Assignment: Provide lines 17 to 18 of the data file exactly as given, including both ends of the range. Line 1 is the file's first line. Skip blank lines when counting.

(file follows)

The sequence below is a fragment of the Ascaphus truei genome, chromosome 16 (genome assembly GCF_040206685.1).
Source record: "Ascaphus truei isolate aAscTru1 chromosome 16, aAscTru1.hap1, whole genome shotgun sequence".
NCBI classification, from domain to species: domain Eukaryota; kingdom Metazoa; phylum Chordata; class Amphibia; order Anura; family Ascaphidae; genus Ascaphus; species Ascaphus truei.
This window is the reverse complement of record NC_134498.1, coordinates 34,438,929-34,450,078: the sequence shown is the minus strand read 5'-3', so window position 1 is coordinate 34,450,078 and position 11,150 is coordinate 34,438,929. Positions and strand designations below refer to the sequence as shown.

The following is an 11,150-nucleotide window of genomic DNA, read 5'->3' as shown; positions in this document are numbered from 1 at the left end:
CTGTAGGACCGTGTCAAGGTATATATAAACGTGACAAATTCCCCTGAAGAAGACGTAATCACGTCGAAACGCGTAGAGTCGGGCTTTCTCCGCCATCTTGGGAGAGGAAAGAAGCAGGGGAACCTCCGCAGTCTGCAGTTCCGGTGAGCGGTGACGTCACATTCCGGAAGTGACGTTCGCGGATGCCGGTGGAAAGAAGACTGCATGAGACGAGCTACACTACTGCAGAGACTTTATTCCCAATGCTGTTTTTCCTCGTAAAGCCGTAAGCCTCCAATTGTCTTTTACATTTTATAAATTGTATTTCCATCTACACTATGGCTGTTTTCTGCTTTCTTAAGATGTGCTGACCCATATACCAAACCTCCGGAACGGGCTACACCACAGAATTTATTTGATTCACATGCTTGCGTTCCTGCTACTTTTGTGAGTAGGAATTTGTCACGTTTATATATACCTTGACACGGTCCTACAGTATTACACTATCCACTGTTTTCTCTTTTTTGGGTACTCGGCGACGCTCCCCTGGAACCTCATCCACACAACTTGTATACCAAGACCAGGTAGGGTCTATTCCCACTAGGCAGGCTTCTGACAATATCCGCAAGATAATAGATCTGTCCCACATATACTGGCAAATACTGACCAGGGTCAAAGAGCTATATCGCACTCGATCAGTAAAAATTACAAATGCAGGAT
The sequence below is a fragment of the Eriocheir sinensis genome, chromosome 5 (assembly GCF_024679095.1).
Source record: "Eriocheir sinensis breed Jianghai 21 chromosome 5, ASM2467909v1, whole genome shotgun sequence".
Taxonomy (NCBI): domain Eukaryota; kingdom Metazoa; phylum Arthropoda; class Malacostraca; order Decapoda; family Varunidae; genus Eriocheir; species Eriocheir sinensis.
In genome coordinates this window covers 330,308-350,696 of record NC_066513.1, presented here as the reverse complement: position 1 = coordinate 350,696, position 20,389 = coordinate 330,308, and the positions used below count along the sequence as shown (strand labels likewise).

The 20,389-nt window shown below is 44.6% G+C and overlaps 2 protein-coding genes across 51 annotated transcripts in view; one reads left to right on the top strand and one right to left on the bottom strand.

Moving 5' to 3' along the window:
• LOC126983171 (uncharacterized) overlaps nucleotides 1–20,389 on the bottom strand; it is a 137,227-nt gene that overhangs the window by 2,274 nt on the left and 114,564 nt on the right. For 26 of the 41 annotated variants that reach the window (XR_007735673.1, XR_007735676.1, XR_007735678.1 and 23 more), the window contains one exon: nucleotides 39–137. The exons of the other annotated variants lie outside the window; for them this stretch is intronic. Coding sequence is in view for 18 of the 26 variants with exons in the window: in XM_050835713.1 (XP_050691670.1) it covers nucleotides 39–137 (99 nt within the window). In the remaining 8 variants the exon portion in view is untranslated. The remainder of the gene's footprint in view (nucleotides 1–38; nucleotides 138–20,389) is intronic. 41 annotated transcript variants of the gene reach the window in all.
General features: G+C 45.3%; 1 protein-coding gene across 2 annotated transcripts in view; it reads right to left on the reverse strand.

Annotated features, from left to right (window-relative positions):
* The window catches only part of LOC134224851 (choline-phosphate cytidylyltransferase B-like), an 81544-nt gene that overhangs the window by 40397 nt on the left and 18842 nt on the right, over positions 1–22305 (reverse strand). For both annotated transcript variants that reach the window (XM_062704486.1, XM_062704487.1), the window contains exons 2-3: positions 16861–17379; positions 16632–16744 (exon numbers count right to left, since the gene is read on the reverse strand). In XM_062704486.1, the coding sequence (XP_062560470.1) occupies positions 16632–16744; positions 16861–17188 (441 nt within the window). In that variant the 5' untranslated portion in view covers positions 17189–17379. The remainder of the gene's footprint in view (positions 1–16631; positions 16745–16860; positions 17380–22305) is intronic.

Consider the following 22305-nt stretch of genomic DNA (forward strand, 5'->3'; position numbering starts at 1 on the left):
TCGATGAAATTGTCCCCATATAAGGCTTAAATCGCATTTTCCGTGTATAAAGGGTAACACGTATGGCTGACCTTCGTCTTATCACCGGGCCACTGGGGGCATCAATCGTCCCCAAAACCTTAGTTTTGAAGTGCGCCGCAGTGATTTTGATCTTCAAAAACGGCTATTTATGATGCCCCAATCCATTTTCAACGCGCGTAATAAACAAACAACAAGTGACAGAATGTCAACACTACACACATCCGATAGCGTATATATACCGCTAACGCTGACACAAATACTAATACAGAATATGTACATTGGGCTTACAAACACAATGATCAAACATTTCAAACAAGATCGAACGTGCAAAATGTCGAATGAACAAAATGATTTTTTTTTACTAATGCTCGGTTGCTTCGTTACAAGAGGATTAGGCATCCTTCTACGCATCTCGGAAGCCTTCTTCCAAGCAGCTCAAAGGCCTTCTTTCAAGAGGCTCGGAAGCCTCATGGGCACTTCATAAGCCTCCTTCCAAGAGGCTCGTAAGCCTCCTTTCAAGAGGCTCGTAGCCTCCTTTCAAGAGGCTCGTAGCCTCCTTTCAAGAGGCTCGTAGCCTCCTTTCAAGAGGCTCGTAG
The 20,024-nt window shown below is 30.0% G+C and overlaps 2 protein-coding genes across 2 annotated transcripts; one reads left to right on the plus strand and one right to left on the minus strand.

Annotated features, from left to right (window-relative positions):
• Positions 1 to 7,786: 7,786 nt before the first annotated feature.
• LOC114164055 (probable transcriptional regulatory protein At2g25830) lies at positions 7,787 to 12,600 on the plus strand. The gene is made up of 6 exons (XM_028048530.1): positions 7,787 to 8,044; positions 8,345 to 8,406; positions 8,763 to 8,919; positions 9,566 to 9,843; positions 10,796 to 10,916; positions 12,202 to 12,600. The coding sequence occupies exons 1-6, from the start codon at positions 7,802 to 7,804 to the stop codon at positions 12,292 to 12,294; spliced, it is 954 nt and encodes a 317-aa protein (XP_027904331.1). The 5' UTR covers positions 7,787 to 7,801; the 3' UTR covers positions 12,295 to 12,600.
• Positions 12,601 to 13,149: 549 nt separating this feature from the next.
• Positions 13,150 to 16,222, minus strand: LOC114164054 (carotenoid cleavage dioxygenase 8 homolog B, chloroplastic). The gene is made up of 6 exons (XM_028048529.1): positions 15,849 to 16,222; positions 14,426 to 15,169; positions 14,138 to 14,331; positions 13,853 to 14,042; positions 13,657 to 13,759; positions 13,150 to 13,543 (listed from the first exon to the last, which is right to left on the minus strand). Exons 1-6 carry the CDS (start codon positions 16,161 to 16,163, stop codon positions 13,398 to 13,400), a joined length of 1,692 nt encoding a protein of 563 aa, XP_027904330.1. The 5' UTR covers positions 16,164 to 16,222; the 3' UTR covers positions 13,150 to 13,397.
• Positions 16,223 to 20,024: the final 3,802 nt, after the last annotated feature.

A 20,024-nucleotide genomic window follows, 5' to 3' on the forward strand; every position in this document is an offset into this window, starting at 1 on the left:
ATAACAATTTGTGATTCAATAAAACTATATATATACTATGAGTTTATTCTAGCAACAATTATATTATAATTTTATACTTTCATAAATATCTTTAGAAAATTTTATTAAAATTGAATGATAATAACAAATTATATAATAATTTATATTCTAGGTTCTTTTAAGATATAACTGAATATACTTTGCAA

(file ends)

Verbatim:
Consider the following 22305-nt stretch of genomic DNA (forward strand, 5'->3'; position numbering starts at 1 on the left):
TCGATGAAATTGTCCCCATATAAGGCTTAAATCGCATTTTCCGTGTATAAAGGGTAACACGTATGGCTGACCTTCGTCTTATCACCGGGCCACTGGGGGCATCAATCGTCCCCAAAACCTTAGTTTTGAAGTGCGCCGCAGTGATTTTGATCTTCAAAAACGGCTATTTATGATGCCCCAATCCATTTTCAACGCGCGTAATAAACAAACAACAAGTGACAGAATGTCAACACTACACACATCCGATAGCGTATATATACCGCTAACGCTGACACAAATACTAATACAGAATATGTACATTGGGCTTACAAACACAATGATCAAACATTTCAAACAAGATCGAACGTGCAAAATGTCGAATGAACAAAATGATTTTTTTTTACTAATGCTCGGTTGCTTCGTTACAAGAGGATTAGGCATCCTTCTACGCATCTCGGAAGCCTTCTTCCAAGCAGCTCAAAGGCCTTCTTTCAAGAGGCTCGGAAGCCTCATGGGCACTTCATAAGCCTCCTTCCAAGAGGCTCGTAAGCCTCCTTTCAAGAGGCTCGTAGCCTCCTTTCAAGAGGCTCGTAGCCTCCTTTCAAGAGGCTCGTAGCCTCCTTTCAAGAGGCTCGTAG